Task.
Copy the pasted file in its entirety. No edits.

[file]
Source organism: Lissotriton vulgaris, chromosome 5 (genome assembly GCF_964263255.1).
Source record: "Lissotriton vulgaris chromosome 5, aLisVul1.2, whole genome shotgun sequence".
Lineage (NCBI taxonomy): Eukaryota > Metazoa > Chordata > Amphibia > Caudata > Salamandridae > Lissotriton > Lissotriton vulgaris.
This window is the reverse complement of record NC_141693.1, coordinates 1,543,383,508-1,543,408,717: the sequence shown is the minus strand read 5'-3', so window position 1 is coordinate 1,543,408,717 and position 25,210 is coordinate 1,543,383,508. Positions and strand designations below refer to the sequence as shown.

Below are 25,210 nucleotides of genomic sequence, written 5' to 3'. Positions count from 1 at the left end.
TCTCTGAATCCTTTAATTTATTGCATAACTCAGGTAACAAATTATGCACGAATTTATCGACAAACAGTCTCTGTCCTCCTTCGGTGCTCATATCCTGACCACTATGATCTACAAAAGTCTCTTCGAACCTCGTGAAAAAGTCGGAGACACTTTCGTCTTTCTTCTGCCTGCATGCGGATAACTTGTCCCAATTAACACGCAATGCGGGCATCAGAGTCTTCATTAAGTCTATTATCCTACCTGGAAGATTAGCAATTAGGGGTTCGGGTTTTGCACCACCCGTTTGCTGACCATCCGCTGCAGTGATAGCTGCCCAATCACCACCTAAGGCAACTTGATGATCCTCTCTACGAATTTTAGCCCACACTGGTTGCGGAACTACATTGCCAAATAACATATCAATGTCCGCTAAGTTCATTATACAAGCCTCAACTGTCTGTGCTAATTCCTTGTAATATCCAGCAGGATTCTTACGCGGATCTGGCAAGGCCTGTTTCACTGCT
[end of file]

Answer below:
Source organism: Lissotriton vulgaris, chromosome 5 (genome assembly GCF_964263255.1).
Source record: "Lissotriton vulgaris chromosome 5, aLisVul1.2, whole genome shotgun sequence".
Lineage (NCBI taxonomy): Eukaryota > Metazoa > Chordata > Amphibia > Caudata > Salamandridae > Lissotriton > Lissotriton vulgaris.
This window is the reverse complement of record NC_141693.1, coordinates 1,543,383,508-1,543,408,717: the sequence shown is the minus strand read 5'-3', so window position 1 is coordinate 1,543,408,717 and position 25,210 is coordinate 1,543,383,508. Positions and strand designations below refer to the sequence as shown.

Below are 25,210 nucleotides of genomic sequence, written 5' to 3'. Positions count from 1 at the left end.
TCTCTGAATCCTTTAATTTATTGCATAACTCAGGTAACAAATTATGCACGAATTTATCGACAAACAGTCTCTGTCCTCCTTCGGTGCTCATATCCTGACCACTATGATCTACAAAAGTCTCTTCGAACCTCGTGAAAAAGTCGGAGACACTTTCGTCTTTCTTCTGCCTGCATGCGGATAACTTGTCCCAATTAACACGCAATGCGGGCATCAGAGTCTTCATTAAGTCTATTATCCTACCTGGAAGATTAGCAATTAGGGGTTCGGGTTTTGCACCACCCGTTTGCTGACCATCCGCTGCAGTGATAGCTGCCCAATCACCACCTAAGGCAACTTGATGATCCTCTCTACGAATTTTAGCCCACACTGGTTGCGGAACTACATTGCCAAATAACATATCAATGTCCGCTAAGTTCATTATACAAGCCTCAACTGTCTGTGCTAATTCCTTGTAATATCCAGCAGGATTCTTACGCGGATCTGGCAAGGCCTGTTTCACTGCT